Affordability is an essential component of value in healthcare, especially when it determines access to the lifesaving medicines people need for themselves and their families. In July, we announced zero consumer cost share on drugs for diabetes, severe allergic reactions, and other emergency situations, starting in January, for those we serve with commercial insured benefits. Now we are working with self-funded employers who are exploring how they can provide these vital medications for zero copay. So far this benefit will be available to more than 1 million additional people, and we are actively engaging with many additional employers. We’re also improving access to essential medicines for those even without health benefits coverage. For example, Optum Store launched a new partnership with Sanofi to help consumers without insurance, obtain insulin for $35 a month, and they will be able to have it delivered to their home.

Turning to health benefits. Today nearly half of American seniors are enrolled in Medicare Advantage plans compared to about 25% a decade ago. And MA plays a vital role in serving those consumers who are significantly more diverse, have lower incomes and more complex care needs than the average senior. There are compelling reasons why seniors increasingly choose MA.

Through Medicare Advantage, people are experiencing better health outcomes than in traditional fee-for-service Medicare across a wide spectrum of measures. For example, MA members with diabetes have over 50% lower rates of any category of complication and over 70% lower rates of serious complication. This is due to our ability to provide deeper, more coordinated levels of care, and this is accomplished at lower cost. People served by MA spend as much as 40% less compared to those in Medicare fee for service, and this high value for people is delivered at a lower net cost to the government. We are confident our differentiated offerings will once again this year resonate with consumers who are even more focused on affordability, value, and simplicity given the rising cost of daily life.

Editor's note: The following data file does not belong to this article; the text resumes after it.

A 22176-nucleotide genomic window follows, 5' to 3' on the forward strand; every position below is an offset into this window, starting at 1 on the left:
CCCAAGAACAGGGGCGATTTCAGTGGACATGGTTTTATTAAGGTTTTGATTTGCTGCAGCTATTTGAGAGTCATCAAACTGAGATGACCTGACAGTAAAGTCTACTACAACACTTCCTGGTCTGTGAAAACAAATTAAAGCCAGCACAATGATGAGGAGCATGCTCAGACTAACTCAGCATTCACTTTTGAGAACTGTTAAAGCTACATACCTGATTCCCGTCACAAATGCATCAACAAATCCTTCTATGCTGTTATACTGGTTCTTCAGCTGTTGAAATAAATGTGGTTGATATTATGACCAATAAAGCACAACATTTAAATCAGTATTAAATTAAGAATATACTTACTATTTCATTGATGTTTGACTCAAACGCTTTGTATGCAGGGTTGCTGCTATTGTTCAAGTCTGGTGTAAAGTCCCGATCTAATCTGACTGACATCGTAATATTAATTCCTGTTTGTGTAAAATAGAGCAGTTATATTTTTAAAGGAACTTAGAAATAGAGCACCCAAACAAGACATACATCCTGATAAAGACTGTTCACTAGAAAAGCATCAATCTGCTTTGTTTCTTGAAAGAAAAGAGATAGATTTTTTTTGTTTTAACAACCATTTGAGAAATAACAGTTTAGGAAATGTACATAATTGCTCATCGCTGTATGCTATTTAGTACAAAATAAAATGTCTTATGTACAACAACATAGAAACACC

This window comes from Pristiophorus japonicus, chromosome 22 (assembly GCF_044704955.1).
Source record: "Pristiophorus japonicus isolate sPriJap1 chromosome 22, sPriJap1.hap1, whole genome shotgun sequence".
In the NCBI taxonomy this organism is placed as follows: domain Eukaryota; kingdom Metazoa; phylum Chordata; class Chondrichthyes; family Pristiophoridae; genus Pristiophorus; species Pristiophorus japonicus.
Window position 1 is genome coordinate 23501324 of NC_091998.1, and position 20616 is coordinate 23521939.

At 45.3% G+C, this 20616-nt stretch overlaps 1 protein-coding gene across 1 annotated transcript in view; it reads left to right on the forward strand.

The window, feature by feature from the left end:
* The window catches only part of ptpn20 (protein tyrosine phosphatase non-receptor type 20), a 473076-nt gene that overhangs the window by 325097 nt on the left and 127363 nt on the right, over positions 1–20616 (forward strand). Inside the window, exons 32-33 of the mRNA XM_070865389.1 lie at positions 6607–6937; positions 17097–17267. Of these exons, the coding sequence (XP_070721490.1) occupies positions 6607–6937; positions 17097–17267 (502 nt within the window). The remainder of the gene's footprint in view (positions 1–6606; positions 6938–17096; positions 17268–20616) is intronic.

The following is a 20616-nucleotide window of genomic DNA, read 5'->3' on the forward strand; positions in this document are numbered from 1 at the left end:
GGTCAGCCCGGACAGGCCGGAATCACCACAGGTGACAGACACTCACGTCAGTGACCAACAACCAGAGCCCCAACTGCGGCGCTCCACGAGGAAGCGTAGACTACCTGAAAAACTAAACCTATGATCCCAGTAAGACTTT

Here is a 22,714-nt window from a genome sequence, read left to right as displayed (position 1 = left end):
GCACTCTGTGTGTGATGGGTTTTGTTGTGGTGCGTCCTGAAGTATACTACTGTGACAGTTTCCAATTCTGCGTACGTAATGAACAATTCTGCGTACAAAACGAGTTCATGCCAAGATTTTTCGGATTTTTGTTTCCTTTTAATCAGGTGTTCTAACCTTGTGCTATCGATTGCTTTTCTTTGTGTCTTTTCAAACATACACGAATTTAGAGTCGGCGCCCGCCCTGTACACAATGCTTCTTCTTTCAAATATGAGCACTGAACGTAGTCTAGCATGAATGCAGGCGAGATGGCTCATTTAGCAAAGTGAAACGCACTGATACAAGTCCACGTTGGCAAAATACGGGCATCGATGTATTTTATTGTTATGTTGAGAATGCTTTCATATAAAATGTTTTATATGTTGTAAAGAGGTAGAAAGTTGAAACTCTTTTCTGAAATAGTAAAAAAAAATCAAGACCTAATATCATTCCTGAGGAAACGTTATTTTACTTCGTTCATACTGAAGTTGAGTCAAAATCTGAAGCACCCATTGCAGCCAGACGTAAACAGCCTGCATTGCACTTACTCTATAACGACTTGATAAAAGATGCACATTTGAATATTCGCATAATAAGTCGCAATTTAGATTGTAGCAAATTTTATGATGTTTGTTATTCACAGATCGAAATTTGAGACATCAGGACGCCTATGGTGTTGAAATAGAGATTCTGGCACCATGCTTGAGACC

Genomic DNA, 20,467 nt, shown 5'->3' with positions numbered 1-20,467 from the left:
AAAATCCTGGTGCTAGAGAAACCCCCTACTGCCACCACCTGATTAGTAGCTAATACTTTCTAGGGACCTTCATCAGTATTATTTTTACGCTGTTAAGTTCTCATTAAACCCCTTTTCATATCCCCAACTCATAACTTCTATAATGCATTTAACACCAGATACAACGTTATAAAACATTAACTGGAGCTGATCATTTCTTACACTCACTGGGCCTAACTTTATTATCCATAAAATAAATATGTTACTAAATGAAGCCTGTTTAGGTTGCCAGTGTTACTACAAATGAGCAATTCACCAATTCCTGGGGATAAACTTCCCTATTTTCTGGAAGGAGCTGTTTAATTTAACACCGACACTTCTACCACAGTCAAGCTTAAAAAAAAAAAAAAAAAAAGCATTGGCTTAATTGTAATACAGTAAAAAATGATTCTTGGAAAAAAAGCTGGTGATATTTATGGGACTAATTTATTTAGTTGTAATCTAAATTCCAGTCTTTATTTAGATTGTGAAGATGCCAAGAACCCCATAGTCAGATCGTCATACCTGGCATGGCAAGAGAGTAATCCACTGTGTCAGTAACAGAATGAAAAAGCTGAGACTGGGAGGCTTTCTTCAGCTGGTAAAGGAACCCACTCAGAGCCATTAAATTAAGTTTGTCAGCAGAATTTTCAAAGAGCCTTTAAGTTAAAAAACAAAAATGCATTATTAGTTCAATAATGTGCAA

Today in the United States, more people than ever have access to health benefits, an important milestone on the path towards universal coverage, an objective we have long supported. Much of this expanded coverage has occurred in Medicaid. Looking to 2023, and given the potential resumption of eligibility redeterminations next year, a high priority for our team is assuring continuity of access and care for those we serve. The initiatives our team is pursuing to help assure continuous coverage include: launching direct outreach and partnering with states and community organizations to identify those at risk and help them retain their benefit coverage; partnering with national retailers and pharmacies to educate consumers about available coverage options and assistance while they are shopping in store; and engaging with employers to extend annual enrollment periods and drive education efforts to employees who are eligible for coverage.

Underpinning our growing consumer agenda is an ambitious multiyear effort to deepen and expand our enterprise technology capabilities. The recent combination of Optum Insight and Change Healthcare reflects our accelerating efforts to help create more effective and simpler experiences for consumers, payers, and care providers while lowering costs across the health system. I want to formally welcome our newest colleagues, a talented and compassionate team at Change Healthcare with whom we have just started working to build upon our shared vision for a more effective and adaptive health system for all participants.

With that, I’ll turn it over to President and Chief Operating Officer, Dirk McMahon.

Dirk McMahon — President, Chief Operating Officer

Thank you, Andrew. As Andrew just mentioned, we are very excited about the recent combination of Change Healthcare and Optum Insight. With a grand total of 11 days of integration work behind us, I thought I would provide a bit more commentary on how together we can make the health system simpler and more efficient. Overall, Change brings a robust transaction network built on strong payer and provider connectivity.

Together our focus areas include: first, improving the quality of healthcare delivery by offering critical point-of-care insights aligned to evidence-based medical standards within the workflow of physicians; second, simplifying administration by fully automating claims transactions, including editing in the EDI stream, improving claim accuracy; lastly, we are reducing friction in the payment process by providing patient benefits and payment obligations at point of service and applying payment integrity at its upfront.

Our teams have started out of the gate working intensively together to make these visions a reality and to create the next era of growth for Optum Insight. We are very confident that our combined capabilities will enable us to better serve all healthcare constituents.